Why are people reluctant to do their ETL in Trino?

Before the drive for big data and technologies like Hadoop showed up on the scene, systems like Teradata, Netezza, and Oracle were used to run ETL pipelines in a largely offline manner. If a query failed, you simply had to restart it. Systems would brag about the low failure rate of their systems.

As Big Data came to the forefront, systems like the Google File System, that largely inspired the design for the Hadoop Distributed File System, aimed to build large distributed systems that supported fault-tolerance. In essence, faults were expected, and if a node in the system failed, no data would be lost.

At this same time, compute and storage systems were becoming separate systems. Just as storage was built with fault-tolerance, compute systems like MapReduce that processed and transformed data was also built with fault tolerance in mind. Apache Hive is a syntax and metadata layer that enables generating MapReduce jobs without having to write code. Apache Spark came on the analytics scene by introducing lineage as a way for engineers to have more control over how and when their datasets are flushed to disk. This technique, while novel, still took a very pessimistic view that allowing faults was the worst case scenario to avoid.

When Trino was created, it was designed with speed in mind. Trino creators Martin, Dain, and David chose not to add fault-tolerance to Trino as they recognized the tradeoff of fast analytics. Due to the nature of the streaming exchange in Trino all tasks are interconnected. A failure of any task results in a query failure. To support long running queries Trino has to be able to tolerate task failures.

Having an all-or-nothing architecture makes it significantly more difficult to tolerate faults, regardless of how rare they are. The likelihood of a failure grows with the time it takes to complete a query. This risk also increases as the resource demands, such as memory requirements of a query, grow. It’s impossible to know the exact memory requirements for processing a query upfront. In addition to increased likelihood of a failure, the impact of failing a long running query is much higher, as it often results in a significant waste of time and resources.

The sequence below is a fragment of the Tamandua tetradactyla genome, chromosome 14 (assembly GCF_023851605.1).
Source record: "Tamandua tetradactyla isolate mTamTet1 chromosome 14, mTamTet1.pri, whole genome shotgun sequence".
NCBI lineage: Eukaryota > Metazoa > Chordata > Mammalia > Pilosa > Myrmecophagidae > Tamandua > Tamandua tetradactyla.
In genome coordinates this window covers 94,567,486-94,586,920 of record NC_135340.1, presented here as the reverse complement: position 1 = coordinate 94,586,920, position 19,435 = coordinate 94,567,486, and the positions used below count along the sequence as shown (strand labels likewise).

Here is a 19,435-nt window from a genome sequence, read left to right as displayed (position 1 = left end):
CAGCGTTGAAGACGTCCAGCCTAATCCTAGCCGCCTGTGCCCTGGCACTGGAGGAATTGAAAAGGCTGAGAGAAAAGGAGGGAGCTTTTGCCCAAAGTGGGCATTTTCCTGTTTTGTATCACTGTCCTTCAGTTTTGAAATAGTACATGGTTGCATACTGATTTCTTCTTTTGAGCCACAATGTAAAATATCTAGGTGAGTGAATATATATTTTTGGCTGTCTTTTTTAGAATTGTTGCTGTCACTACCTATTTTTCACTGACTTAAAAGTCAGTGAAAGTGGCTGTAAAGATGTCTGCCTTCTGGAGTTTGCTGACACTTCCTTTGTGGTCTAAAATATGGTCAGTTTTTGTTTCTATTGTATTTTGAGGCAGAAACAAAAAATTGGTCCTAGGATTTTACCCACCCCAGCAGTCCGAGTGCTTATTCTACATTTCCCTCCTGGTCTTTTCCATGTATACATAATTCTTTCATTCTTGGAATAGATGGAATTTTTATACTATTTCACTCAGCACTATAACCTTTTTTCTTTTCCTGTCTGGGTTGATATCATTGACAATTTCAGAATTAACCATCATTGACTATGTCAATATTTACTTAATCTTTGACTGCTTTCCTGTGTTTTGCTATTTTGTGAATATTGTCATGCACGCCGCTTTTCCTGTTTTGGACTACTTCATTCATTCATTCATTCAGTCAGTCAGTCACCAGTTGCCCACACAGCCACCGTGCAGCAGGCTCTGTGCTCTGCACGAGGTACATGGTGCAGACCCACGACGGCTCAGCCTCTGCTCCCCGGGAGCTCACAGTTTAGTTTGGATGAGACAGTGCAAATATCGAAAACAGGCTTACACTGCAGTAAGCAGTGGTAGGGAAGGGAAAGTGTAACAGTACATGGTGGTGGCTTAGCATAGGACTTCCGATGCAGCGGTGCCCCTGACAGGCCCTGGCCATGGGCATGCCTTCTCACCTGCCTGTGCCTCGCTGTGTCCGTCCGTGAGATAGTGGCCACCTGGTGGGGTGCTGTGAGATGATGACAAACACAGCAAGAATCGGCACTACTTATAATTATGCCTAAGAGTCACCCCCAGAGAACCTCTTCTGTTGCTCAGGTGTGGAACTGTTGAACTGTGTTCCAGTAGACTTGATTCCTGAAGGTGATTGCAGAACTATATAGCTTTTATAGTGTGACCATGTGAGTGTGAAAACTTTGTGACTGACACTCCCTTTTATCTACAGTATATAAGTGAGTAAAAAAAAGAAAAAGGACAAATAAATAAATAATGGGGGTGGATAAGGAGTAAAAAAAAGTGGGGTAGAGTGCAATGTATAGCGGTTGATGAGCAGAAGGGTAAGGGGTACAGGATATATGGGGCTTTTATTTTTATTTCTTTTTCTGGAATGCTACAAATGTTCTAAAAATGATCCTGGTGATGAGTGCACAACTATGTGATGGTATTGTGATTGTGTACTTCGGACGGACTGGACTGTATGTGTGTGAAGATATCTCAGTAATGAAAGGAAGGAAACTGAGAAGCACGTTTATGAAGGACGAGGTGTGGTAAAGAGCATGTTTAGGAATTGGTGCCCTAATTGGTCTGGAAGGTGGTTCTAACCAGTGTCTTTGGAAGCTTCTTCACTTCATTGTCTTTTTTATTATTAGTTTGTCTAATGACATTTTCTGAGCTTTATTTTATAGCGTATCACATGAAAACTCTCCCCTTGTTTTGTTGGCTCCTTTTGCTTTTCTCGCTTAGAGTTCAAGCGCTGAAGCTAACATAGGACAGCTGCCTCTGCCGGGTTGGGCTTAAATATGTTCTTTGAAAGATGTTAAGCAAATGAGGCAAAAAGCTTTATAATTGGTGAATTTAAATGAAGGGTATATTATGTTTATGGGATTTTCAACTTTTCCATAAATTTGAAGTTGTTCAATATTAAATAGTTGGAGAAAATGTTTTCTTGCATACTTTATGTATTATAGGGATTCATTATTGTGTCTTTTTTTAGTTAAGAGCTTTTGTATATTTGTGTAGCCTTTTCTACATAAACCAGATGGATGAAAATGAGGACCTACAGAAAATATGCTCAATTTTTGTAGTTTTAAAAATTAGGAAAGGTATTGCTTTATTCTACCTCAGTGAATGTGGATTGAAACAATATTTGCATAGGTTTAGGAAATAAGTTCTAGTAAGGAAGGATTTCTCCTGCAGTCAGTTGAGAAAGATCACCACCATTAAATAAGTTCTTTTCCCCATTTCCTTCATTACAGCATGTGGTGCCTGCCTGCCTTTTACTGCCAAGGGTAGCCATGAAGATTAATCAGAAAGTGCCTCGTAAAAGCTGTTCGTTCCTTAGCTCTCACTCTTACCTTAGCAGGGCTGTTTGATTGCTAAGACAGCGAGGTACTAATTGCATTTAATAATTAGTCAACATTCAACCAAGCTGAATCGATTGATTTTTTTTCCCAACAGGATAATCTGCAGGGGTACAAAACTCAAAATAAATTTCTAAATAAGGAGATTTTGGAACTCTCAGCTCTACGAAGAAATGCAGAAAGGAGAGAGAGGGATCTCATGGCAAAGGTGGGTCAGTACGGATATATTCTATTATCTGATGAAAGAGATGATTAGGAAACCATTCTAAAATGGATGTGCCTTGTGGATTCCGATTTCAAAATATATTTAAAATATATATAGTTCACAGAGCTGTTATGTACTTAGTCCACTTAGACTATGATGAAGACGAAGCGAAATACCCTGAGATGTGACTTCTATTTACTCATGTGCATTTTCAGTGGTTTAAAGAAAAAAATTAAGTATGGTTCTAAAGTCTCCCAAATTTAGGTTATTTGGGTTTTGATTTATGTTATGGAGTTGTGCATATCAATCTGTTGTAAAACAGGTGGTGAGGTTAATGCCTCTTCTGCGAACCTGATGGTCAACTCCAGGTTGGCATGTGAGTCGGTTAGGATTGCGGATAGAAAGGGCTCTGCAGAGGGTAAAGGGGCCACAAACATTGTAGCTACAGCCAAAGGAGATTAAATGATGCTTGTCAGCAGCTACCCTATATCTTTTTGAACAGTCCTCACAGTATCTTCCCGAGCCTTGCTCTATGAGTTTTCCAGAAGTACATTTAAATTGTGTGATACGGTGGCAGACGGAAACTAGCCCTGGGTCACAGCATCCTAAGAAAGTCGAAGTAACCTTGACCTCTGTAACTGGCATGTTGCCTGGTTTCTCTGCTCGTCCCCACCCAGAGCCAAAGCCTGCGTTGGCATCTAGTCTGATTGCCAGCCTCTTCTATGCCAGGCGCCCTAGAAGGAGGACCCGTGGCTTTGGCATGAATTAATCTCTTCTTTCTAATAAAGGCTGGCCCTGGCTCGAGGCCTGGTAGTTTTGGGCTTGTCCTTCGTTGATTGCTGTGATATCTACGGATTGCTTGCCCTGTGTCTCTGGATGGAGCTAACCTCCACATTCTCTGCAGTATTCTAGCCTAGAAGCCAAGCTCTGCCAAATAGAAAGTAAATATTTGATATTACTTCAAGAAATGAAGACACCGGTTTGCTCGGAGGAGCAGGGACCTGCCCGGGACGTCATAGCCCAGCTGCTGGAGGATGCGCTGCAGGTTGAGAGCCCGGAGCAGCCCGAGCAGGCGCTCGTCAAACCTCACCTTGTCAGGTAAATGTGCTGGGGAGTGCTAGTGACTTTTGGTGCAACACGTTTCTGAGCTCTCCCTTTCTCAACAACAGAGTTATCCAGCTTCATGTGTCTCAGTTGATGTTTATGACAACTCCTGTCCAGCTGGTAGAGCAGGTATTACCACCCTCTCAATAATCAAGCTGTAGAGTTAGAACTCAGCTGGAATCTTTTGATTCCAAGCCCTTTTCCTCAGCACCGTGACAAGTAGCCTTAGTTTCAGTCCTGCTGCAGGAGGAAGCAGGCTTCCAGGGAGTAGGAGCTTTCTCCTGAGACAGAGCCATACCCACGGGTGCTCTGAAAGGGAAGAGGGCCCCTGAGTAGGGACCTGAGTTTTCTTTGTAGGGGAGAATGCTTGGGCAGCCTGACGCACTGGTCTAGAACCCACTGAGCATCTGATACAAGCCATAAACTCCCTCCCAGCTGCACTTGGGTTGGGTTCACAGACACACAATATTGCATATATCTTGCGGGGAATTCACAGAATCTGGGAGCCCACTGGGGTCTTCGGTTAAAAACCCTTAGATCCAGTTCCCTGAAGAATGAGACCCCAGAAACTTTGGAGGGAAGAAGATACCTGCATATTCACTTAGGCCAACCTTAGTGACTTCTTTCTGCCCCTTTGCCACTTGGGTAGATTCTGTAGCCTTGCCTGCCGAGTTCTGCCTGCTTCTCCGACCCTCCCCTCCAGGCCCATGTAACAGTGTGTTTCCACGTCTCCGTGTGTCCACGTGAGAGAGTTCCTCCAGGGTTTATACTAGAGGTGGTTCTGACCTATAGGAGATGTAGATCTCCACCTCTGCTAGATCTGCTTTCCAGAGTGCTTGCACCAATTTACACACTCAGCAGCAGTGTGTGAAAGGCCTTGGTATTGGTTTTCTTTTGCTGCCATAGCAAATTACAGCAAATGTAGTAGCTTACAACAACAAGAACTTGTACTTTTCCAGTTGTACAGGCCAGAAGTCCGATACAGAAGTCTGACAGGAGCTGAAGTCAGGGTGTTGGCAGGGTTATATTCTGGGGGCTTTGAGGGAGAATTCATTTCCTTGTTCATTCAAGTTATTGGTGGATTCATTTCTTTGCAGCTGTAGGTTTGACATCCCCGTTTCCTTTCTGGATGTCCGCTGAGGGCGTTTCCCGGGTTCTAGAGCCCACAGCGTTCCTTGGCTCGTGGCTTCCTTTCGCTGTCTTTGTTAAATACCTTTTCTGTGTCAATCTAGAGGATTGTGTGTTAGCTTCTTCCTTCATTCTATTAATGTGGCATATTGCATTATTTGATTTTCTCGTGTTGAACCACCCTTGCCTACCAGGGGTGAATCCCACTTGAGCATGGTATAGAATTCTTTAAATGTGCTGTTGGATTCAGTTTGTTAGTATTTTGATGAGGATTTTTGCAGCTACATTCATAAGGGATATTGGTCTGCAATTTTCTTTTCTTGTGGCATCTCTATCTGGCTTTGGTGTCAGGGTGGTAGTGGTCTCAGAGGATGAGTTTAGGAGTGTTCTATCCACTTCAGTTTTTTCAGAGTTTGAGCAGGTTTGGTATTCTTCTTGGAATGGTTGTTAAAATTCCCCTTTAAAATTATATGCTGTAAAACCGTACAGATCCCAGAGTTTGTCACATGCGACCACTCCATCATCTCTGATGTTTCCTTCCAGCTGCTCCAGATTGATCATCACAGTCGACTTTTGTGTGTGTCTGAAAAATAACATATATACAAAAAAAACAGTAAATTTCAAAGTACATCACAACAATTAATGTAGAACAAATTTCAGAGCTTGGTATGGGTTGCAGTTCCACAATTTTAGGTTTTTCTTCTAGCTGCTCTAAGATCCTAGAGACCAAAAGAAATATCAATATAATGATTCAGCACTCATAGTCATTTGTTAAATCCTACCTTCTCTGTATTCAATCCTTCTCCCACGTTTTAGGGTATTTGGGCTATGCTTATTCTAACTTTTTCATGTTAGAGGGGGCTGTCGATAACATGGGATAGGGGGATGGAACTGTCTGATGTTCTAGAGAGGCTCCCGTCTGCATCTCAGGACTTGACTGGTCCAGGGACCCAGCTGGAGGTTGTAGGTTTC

You may think all-or-nothing is a model destined to fail, especially when scaling to petabytes of data. On the contrary, Trino’s predecessor Presto was commonly used to execute batch workloads at this scale at Facebook. Even today, companies like Salesforce, Doordash, and many others, use Trino at Petabyte scale to handle ETL workloads. While it is possible, scaling Trino to run petabyte scale ETL pipelines, you really have to know what you’re doing.

Resource management is another challenge. Users don’t know exactly what resource utilization to expect from a query they submit. It is challenging to properly size the cluster and to avoid resource related failures.

In essence, most people avoid using Trino for ETL because they lack the understanding of how to correctly configure Trino at scale.

What are the limitations of the current architecture?

In the current architecture Trino plans all tasks for processing a specific query upfront. These tasks interconnect with one another as the results from one task are the input for the next. This interdependency is necessary but if any task fails along the way, it breaks the entire chain.


Data is streamed through task graph with no intermediate checkpointing. The query execution has just internal, volatile state of operators running within tasks.

As stated before, this architecture has advantages. Most notably high throughput and low latency. Yet it implies some limitations too. Probably the most natural one is that it does not allow for granular failure recovery. If one of the tasks dies there is no way to restart processing from some intermediary state. The only option is to rerun the whole query from the very beginning.